However, hard plastics, fishing wires and bottles may stick to the propeller of the ocean vessel and if that happens, it may endanger smooth movement of the vessels. Fish are also affected by dynamite fishing which is on the increase in various places along the ocean perpetrated by coastal fisheries communities something which threatens breeding grounds.

Q: So, since your group launched the campaigns on cleanliness exercise along Kivukoni beaches and the ocean, do you see any changes?

A: I would say there are many changes that have been registered until now, although we still have a long way to go. For example, when we arrest people polluting the environment, we usually take them to the city court and after punishment; they come back as changed people. Sometimes we do punish them to clean the environment for three consecutive months for destroying the environment and when they finish their punishment, they never repeat their mistakes. As for market businessmen, we punish them first and if they defy the punishment we stop them from doing business in this area.

Q: How do you control outsiders?

A: During our patrols, we arrest them, educate and direct them what to do in order to make sure that they understand the need for clean environment. If they refuse, they face same music. Our experience shows that after the punishment, many never repeat the mistakes. Those repeating face very severe punishment.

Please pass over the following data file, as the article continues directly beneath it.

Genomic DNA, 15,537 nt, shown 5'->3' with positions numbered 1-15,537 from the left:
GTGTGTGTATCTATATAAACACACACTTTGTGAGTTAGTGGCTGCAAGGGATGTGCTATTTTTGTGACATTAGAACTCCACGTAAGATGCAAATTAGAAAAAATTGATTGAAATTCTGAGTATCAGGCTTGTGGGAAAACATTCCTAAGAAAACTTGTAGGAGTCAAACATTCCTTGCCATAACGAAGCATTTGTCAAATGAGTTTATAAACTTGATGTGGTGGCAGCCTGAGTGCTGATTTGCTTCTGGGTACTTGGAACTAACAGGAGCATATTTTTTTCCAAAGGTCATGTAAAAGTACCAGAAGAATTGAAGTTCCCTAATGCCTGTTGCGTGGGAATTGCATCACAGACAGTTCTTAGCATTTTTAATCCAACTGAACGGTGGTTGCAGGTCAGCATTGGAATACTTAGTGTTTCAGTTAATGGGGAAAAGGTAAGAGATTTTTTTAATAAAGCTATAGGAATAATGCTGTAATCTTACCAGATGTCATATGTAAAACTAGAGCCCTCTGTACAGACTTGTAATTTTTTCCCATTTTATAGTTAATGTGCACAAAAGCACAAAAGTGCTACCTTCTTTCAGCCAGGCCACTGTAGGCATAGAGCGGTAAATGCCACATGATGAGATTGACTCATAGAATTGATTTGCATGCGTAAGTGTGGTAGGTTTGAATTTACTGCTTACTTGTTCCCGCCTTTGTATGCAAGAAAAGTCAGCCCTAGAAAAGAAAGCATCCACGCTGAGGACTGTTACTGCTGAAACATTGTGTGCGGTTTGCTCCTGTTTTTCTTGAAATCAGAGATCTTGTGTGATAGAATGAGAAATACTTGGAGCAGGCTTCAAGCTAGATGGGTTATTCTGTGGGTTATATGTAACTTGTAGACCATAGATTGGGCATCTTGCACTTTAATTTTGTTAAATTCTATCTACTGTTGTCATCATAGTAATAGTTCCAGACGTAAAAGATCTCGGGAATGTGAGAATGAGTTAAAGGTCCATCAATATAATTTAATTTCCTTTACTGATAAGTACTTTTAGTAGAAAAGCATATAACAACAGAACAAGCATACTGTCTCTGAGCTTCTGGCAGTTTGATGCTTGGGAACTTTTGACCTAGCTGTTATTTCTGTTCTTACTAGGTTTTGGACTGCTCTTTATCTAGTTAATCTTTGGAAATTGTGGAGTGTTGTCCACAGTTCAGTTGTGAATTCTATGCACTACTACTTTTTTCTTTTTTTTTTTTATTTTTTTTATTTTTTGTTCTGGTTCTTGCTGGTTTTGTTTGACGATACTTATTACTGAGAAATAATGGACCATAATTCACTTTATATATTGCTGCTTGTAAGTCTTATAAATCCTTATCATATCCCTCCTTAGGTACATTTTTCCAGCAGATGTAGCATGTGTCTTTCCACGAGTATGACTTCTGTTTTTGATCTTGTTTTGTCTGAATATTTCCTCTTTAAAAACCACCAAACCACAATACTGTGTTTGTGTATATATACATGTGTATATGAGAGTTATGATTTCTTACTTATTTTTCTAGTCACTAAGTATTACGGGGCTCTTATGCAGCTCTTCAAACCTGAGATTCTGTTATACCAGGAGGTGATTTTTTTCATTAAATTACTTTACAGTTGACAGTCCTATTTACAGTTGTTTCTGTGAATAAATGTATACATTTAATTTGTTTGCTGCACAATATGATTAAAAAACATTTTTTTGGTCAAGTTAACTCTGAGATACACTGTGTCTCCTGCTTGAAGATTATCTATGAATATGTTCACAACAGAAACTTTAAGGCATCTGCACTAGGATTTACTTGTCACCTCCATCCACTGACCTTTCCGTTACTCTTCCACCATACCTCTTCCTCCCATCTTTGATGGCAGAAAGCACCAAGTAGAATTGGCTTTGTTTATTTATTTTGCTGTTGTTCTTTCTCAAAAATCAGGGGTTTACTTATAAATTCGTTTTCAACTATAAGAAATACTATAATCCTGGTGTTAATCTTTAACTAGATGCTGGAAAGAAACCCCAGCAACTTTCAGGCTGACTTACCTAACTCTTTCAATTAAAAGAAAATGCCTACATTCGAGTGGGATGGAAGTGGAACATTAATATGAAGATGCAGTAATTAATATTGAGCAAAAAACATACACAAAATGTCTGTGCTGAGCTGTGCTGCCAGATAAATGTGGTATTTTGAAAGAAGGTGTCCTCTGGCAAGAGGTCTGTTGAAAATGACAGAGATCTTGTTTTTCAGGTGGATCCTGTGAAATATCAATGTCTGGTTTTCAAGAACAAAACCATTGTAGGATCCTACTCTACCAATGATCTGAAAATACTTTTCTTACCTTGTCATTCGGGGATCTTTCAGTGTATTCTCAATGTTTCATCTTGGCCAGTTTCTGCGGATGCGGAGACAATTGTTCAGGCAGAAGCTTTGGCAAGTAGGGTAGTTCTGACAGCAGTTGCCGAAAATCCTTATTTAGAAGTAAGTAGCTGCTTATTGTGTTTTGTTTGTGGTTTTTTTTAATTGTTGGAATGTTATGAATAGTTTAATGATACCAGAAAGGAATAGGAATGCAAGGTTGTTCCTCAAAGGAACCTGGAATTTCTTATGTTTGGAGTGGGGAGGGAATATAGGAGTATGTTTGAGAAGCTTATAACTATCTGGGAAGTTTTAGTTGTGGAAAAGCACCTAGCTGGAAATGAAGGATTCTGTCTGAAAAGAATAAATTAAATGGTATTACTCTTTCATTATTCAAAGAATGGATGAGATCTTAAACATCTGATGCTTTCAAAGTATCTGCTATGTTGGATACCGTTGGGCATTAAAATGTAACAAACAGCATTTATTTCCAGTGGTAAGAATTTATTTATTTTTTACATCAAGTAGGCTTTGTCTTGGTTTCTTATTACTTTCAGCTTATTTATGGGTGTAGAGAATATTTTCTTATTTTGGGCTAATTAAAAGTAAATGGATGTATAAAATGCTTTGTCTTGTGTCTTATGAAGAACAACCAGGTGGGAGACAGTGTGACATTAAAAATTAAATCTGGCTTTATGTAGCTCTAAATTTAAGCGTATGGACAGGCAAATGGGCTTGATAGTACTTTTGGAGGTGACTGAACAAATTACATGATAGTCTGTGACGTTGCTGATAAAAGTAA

Q: Do you get support from people?

A: As I said earlier, many people do not know the value and benefits of the environment as such, the level of cooperation from the general public is very little. Many think that it is not their responsibility to make the beach places clean. I therefore, call upon the media, and other stakeholders to educate people on proper beach management for the benefit of our city and the nation.

Q: What are the challenges?

A: There are many challenges. For example, our group which is just volunteering has no funds, it has no equipments such as gumboots, pushcarts, uniforms, gloves and blooms to name but a few. Lack of working tools sets back our cleanliness operations along the Lake.

If donors were willing to fund our group, our beaches along the ocean would have been shining with many tourists. Another challenge is the need for training on environmental knowledge and cleanliness among the group staff. Knowledge on environmental management is vital for effective and efficient performance of their duties and responsibilities. Another problem is the lack of financial support from donors something which has crippled most of our operations along the lake.

Q: How do you control ruffians who stay along the beaches terrorizing passers-by?

A: Unlike the past, nowadays we have fixed most of them following regular operations along the Indian Ocean, only that our efforts are being let down by lack of working tools, but if the tools were available, we would have smoked all of them out.

Q: what is your call?

A: Dar city cleanliness will depend on people’s willingness to change. Therefore, I call upon all people to change their mindset and value the environment because it is where life derived from. No body will come from outside and clean our environment, it is ourselves. So every body should play his or her part.

SOURCE: THE GUARDIAN